I threw in a mention of mashed potatoes last week, almost as an afterthought - but I realize I'm probably not the only person to have reached the Age of Consent (or, at any rate, Householding) without having a clue how to mash a potato.
When I was a kid, my family never ate mashed potatoes. There were two basic reasons for this.
First, we really didn't eat potatoes in any form, or pasta, or bread, very much at all. First there was the concept that starch was just what you filled up on to stretch the meat... and we were lucky enough to be able to afford as much meat as we wanted. And starch was all just Empty Calories (which wasn't so far off if you were just talking about instant mashed potatoes, or what my mom called Marshmallow Bread...) Then the first iterations of Low Carb came around, and a series of doctors put Mom on a series of severely low carb diets. (None of which had any long term effect, but that didn't seem to bother anyone but her.) So, we thought, potatoes=starch=filler=bad for you...
Secondly, my dad specifically disliked mashed potatoes. When we did eat carbs, we ate rice or noodles, occasionally baked potatoes. He married late in life, and before then ate in a series of boarding houses, faculty clubs, and restaurants - and he traveled a great deal for work, so still ate in restaurants all too often. Mom's theory was that he'd just eaten too much gluey mashed potato...
Flash forward a few years. I'd dipped my toe in vegetarianism, which changed my relationship to brown rice and whole wheat bread - and potatoes *with* the skins. And my then husband was going along with the idea... Now, I wasn't against *ever* eating meat - I just wanted to limit it - so every so often I'd try to serve him a meal that was a bit more typical of what he'd eaten growing up. Pot roast, meat loaf... and mashed potatoes. Sometimes, I admit it, I used potato flakes - but the first time I mashed a potato, I was astonished by both how easy it really is (especially if you *don't* peel it) and how much better it tasted.
So - I don't peel potatoes. Most of the vitamins are in, or directly under, the peel, and peeling wastes them. Almost all the fiber is in the peel, and peeling wastes it. So - I should take an extra step, and do extra work and fuss more, to throw away almost all the nutrition? I don't think so... On the other hand, a big clump of coarse peel can be unappealing (pun, not intentional) especially if you're serving it to people not on board with all this nutrition stuff. (People often known as Family...)
The two techniques to allow you to do this are choosing the right potato in the first place, and cutting the pieces small. (Well - you can also work the Trendy bit... I'm seeing restaurants serve them, calling them Smashed Potatoes... You, too, can Smash your fashionable potato!)
Big Idaho bakers? Save them for baking... You want the thin skinned ones. (Idahoes mash beautifully - but the skin stays pretty obvious... I'm OK with it, but other people might not be.) I usually, for just us, just use generic Potatoes sold in the bag or at the farmer's market - but to serve, say, Rich's parents, I used Yukon Gold. They mash nicely, and the skin is reliably thin.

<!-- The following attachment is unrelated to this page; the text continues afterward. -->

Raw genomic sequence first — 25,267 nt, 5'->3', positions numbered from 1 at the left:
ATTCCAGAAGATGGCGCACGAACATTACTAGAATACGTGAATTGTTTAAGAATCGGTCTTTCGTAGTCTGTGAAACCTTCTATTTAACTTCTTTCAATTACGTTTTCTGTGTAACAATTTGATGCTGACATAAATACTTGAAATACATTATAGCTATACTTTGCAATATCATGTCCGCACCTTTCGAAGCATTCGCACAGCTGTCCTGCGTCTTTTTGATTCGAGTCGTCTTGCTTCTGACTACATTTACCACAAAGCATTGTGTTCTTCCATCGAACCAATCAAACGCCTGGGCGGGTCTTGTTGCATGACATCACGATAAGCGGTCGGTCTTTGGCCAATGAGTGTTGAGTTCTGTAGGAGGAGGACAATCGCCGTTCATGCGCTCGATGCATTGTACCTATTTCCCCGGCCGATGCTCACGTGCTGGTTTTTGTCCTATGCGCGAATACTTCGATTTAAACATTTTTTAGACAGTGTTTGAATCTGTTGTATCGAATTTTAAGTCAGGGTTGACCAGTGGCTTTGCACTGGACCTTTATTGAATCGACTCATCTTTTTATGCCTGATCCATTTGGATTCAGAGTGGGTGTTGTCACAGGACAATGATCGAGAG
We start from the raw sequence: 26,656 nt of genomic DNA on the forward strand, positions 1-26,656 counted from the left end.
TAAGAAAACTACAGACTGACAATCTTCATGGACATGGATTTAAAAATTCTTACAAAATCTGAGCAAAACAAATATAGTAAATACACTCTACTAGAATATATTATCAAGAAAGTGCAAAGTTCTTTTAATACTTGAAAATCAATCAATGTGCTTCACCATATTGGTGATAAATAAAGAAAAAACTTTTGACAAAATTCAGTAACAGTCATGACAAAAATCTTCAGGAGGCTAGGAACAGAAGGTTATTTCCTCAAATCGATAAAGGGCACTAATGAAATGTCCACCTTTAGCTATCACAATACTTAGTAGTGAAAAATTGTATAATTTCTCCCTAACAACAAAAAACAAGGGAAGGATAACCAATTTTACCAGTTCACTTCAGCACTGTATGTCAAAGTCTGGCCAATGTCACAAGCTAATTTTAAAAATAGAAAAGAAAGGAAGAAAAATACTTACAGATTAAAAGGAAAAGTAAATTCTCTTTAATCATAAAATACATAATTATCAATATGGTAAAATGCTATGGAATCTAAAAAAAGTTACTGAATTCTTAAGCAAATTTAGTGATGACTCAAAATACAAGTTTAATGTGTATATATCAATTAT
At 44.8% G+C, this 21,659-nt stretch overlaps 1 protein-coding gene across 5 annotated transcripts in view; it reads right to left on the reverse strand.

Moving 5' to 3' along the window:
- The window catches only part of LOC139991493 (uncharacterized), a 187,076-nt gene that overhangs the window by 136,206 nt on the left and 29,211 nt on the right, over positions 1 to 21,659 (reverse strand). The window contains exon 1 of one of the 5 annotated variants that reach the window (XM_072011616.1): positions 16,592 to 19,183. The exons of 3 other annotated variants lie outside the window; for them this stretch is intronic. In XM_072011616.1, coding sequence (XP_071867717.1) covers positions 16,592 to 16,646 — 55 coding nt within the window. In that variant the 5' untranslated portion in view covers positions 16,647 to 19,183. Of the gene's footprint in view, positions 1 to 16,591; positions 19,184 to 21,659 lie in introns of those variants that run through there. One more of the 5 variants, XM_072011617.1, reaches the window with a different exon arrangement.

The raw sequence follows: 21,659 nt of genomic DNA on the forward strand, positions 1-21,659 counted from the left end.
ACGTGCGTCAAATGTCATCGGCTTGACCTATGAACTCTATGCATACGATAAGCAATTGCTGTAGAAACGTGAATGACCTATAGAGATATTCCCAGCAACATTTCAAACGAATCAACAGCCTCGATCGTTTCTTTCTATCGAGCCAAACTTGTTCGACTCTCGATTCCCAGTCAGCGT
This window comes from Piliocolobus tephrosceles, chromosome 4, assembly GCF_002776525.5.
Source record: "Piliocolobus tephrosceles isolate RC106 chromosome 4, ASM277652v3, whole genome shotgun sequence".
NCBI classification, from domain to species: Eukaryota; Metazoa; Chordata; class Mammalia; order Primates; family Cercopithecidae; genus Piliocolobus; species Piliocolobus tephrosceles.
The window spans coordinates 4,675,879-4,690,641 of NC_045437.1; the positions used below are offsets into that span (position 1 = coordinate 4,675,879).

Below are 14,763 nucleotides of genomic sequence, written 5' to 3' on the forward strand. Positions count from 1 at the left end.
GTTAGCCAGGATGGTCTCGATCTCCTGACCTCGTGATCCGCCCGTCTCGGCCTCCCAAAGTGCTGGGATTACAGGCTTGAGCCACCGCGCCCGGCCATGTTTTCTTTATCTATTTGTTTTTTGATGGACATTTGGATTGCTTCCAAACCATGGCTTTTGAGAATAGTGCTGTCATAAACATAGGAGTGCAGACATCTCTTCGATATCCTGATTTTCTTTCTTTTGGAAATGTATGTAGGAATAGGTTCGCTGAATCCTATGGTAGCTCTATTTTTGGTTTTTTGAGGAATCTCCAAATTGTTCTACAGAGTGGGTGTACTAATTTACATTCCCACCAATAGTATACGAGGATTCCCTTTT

Then, cut them fairly small before cooking. It takes a minute of cutting, but much less time than peeling, and lets the potato cook very quickly. Again, for us, I usually just cut them in eighths - or even quarters, if they're not big - but I cut them smaller for someone else. Little squares of thin skin just melt in - Rich's mother couldn't find them at all, and asked me about it!
After cutting, put them in a pot with water, cover and bring it to a boil, then simmer. Cut small like that, the potatoes cook in 10 minutes or less... It can vary, though, with both size and the particular potato, so I check every few minutes, by poking them with a knife. I want it completely tender, but not yet falling apart. I then turn it off (and leave it in the hot water, covered, until I am ready for it, as long as it is within ten minutes.)
When I'm ready to mash - usually just before serving dinner - I drain them. Then, I used a classic old fashioned potato masher... there are both this kind, and one with a squiggly sort of metal piece at the business end. If you don't have one, or are just mashing one potato, you can use a fork, but it will be a bit of a nuisance. If you're doing a lot, and have a stand mixer, I've been told that can be helpful - I think the manual has directions (though of course it assumes you've peeled the potatoes...) but I've never done that. If you do use a mixer, don't overmix - I understand that's the culprit behind the gluey potatoes in many a diner. That's not really an issue with a manual masher.
It's really pretty easy. You have at it with the masher, until the potato is all crumbly. Then you add something wet... Milk is traditional. I happen to like yogurt, and that's what I used here- we like the tang - but that's a very personal taste. If you're being luxurious, and have it on hand, a bit of half and half, or cream, or sour cream is really rich... Don't use plain water if you can help it, though - it leaves it, well, watery... Most non-dairy milks should work well, too - I've used soy and it's fine. Rice milk might be a bit sweet... but that's a matter of taste. I haven't used almond milk, but I bet it would be good. The key is - a liquid with a bit of flavor.
I don't seem to have gotten a picture of it all getting fluffy - I need another hand, sometimes...
But, anyhow - really easy, much better tasting, I think, than packaged flakes, and certainly more nutrition... not Just Starch, or a filler.